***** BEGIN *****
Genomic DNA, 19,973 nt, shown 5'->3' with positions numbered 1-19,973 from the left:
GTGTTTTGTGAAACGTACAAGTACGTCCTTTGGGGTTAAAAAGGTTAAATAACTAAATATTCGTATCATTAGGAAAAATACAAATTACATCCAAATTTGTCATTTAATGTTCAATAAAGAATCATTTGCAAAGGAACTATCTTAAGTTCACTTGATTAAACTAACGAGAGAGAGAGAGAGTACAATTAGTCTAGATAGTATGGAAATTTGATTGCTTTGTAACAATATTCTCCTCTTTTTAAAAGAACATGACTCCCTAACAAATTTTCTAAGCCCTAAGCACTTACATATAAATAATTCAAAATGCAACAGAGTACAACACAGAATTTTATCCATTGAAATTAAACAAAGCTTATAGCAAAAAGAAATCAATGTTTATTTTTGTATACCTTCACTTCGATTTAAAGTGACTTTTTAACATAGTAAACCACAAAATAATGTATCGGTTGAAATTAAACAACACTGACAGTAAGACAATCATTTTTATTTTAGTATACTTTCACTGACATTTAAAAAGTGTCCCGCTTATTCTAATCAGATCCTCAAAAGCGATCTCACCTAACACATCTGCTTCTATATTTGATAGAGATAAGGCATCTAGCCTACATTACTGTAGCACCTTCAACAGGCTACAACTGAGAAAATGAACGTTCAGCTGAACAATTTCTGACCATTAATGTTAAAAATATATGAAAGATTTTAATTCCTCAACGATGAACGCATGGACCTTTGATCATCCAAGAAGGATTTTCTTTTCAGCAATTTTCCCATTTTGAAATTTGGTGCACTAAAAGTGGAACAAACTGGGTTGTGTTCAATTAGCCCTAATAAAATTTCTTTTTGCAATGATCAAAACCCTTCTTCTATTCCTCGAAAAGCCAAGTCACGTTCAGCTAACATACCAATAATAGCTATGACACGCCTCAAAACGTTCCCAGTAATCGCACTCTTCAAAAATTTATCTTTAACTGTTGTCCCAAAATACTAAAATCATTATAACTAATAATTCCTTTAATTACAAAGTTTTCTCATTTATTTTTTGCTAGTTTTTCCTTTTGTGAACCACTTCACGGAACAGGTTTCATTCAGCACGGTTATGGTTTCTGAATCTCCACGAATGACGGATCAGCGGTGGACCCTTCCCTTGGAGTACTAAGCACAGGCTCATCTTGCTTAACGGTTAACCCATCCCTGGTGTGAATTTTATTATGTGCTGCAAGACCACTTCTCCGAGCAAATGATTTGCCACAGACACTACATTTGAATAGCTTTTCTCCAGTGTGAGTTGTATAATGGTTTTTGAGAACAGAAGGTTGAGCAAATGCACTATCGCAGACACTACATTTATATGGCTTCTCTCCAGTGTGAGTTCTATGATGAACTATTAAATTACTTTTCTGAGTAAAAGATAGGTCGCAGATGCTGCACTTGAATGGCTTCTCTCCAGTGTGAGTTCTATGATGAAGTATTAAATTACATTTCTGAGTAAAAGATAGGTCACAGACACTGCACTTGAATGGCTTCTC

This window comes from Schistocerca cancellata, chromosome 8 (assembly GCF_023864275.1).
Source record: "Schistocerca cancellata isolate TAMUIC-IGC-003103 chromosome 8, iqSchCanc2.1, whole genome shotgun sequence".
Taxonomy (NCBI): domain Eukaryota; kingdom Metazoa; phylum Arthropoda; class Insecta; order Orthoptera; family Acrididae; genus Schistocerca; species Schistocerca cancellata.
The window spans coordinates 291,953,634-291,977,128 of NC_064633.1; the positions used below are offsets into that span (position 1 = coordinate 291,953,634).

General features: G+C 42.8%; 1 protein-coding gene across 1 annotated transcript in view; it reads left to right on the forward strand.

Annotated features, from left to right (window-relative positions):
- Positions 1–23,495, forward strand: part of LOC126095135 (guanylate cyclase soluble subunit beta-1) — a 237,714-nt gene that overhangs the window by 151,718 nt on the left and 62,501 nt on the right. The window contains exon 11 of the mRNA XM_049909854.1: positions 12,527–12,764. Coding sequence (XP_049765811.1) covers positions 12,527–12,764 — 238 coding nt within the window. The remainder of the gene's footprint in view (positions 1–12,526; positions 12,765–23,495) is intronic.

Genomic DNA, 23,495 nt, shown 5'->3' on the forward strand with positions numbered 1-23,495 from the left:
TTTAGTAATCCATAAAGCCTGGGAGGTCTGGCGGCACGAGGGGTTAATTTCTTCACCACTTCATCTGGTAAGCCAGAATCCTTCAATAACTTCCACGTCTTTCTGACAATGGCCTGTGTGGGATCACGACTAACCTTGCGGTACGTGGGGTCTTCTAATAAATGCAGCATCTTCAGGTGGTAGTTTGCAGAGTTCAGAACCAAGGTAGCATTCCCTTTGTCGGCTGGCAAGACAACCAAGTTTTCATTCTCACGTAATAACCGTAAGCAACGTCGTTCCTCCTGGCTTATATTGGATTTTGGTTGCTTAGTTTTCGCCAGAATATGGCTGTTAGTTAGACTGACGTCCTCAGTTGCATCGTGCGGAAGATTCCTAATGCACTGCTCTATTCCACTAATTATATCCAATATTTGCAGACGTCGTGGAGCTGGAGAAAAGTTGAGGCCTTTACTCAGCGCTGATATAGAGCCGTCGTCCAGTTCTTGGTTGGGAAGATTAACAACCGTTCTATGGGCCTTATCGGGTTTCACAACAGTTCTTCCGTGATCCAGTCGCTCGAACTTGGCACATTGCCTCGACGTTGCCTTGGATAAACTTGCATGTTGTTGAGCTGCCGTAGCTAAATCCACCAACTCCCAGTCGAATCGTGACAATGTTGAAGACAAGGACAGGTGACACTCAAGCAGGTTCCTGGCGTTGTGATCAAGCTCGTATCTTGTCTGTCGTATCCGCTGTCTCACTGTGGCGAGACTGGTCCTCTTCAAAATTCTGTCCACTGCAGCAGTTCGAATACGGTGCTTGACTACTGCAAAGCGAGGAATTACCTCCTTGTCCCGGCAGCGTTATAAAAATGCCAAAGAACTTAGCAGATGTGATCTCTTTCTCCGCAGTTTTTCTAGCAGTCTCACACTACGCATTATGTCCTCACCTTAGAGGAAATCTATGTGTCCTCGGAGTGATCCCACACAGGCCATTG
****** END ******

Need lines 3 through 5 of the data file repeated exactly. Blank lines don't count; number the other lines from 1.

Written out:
This window comes from Schistocerca cancellata, chromosome 8 (assembly GCF_023864275.1).
Source record: "Schistocerca cancellata isolate TAMUIC-IGC-003103 chromosome 8, iqSchCanc2.1, whole genome shotgun sequence".
Taxonomy (NCBI): domain Eukaryota; kingdom Metazoa; phylum Arthropoda; class Insecta; order Orthoptera; family Acrididae; genus Schistocerca; species Schistocerca cancellata.